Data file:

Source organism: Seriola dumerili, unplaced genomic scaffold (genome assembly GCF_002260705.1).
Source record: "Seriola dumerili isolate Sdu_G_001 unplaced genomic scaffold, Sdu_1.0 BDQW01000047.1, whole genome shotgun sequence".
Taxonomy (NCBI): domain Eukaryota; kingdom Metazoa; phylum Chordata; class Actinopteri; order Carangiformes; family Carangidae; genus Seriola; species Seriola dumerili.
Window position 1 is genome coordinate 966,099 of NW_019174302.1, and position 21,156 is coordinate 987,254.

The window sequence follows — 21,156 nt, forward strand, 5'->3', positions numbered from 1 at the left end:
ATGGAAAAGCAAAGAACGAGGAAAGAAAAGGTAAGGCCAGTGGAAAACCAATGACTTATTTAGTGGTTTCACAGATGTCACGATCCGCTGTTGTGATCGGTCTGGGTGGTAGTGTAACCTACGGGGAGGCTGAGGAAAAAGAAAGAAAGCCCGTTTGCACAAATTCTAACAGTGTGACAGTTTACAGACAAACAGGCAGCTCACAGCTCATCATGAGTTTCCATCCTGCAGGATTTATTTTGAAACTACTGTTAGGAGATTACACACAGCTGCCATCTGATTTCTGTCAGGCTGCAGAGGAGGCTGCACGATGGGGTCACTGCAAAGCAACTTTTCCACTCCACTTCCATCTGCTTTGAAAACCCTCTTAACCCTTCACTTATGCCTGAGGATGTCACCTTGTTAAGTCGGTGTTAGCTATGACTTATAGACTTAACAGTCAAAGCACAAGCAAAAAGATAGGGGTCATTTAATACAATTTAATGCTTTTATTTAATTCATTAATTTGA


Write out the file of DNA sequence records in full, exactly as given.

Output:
Source organism: Seriola dumerili, unplaced genomic scaffold (genome assembly GCF_002260705.1).
Source record: "Seriola dumerili isolate Sdu_G_001 unplaced genomic scaffold, Sdu_1.0 BDQW01000047.1, whole genome shotgun sequence".
Taxonomy (NCBI): domain Eukaryota; kingdom Metazoa; phylum Chordata; class Actinopteri; order Carangiformes; family Carangidae; genus Seriola; species Seriola dumerili.
Window position 1 is genome coordinate 966,099 of NW_019174302.1, and position 21,156 is coordinate 987,254.

The window sequence follows — 21,156 nt, forward strand, 5'->3', positions numbered from 1 at the left end:
ATGGAAAAGCAAAGAACGAGGAAAGAAAAGGTAAGGCCAGTGGAAAACCAATGACTTATTTAGTGGTTTCACAGATGTCACGATCCGCTGTTGTGATCGGTCTGGGTGGTAGTGTAACCTACGGGGAGGCTGAGGAAAAAGAAAGAAAGCCCGTTTGCACAAATTCTAACAGTGTGACAGTTTACAGACAAACAGGCAGCTCACAGCTCATCATGAGTTTCCATCCTGCAGGATTTATTTTGAAACTACTGTTAGGAGATTACACACAGCTGCCATCTGATTTCTGTCAGGCTGCAGAGGAGGCTGCACGATGGGGTCACTGCAAAGCAACTTTTCCACTCCACTTCCATCTGCTTTGAAAACCCTCTTAACCCTTCACTTATGCCTGAGGATGTCACCTTGTTAAGTCGGTGTTAGCTATGACTTATAGACTTAACAGTCAAAGCACAAGCAAAAAGATAGGGGTCATTTAATACAATTTAATGCTTTTATTTAATTCATTAATTTGA